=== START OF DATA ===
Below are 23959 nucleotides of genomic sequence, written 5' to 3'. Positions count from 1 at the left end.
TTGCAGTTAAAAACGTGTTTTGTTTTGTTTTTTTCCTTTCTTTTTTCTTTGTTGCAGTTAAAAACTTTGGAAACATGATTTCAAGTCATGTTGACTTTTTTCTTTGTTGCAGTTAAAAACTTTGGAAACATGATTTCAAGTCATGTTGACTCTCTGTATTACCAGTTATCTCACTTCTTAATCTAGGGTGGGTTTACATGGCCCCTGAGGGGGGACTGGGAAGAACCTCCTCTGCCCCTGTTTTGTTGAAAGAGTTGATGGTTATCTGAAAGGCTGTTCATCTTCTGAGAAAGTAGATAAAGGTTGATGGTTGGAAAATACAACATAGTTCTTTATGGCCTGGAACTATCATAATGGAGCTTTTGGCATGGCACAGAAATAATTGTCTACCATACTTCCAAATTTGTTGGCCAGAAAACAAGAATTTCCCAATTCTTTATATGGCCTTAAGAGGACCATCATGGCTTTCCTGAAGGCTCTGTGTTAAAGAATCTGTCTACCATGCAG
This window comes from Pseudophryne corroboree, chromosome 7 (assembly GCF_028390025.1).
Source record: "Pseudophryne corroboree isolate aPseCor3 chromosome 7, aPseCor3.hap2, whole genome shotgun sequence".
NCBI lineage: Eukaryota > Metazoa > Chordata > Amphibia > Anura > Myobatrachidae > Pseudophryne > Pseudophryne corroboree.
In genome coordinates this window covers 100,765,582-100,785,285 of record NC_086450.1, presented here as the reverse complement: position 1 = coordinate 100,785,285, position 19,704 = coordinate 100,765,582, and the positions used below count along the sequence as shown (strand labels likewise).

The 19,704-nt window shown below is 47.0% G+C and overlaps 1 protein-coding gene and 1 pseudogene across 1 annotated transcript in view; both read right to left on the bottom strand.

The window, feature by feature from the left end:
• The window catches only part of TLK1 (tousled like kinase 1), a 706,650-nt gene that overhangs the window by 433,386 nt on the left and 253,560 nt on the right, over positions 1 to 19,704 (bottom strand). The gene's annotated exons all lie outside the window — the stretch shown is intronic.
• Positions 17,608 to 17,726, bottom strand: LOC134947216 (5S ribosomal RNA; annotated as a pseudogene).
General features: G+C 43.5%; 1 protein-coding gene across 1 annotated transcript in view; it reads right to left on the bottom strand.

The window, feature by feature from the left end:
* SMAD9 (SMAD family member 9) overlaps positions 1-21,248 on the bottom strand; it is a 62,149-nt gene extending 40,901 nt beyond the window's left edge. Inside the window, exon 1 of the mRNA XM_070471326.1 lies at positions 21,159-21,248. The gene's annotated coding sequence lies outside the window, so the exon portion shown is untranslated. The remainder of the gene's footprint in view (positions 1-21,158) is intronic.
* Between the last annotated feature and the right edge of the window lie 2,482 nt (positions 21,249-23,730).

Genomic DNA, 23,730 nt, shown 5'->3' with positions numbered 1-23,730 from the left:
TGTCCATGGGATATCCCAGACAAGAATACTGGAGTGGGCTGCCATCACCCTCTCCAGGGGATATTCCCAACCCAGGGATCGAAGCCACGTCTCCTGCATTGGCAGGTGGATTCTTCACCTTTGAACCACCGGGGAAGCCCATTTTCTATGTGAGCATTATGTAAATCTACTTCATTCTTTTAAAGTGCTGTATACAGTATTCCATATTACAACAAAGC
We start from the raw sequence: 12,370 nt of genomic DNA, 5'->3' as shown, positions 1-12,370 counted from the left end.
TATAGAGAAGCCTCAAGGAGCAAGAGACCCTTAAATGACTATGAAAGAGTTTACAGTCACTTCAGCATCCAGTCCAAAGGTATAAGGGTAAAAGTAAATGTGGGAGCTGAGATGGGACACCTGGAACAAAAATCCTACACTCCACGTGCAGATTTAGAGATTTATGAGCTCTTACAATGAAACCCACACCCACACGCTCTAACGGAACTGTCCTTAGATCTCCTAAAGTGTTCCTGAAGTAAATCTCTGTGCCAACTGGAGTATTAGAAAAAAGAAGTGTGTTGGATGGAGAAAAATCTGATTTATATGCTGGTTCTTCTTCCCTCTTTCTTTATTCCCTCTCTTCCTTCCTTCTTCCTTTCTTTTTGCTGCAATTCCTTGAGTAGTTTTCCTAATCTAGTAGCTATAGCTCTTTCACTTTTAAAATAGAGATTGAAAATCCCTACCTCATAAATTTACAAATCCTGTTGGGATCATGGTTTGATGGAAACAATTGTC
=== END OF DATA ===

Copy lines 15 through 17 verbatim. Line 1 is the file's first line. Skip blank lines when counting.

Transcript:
Genomic DNA, 23,730 nt, shown 5'->3' with positions numbered 1-23,730 from the left:
TGTCCATGGGATATCCCAGACAAGAATACTGGAGTGGGCTGCCATCACCCTCTCCAGGGGATATTCCCAACCCAGGGATCGAAGCCACGTCTCCTGCATTGGCAGGTGGATTCTTCACCTTTGAACCACCGGGGAAGCCCATTTTCTATGTGAGCATTATGTAAATCTACTTCATTCTTTTAAAGTGCTGTATACAGTATTCCATATTACAACAAAGC
We start from the raw sequence: 12,370 nt of genomic DNA, 5'->3' as shown, positions 1-12,370 counted from the left end.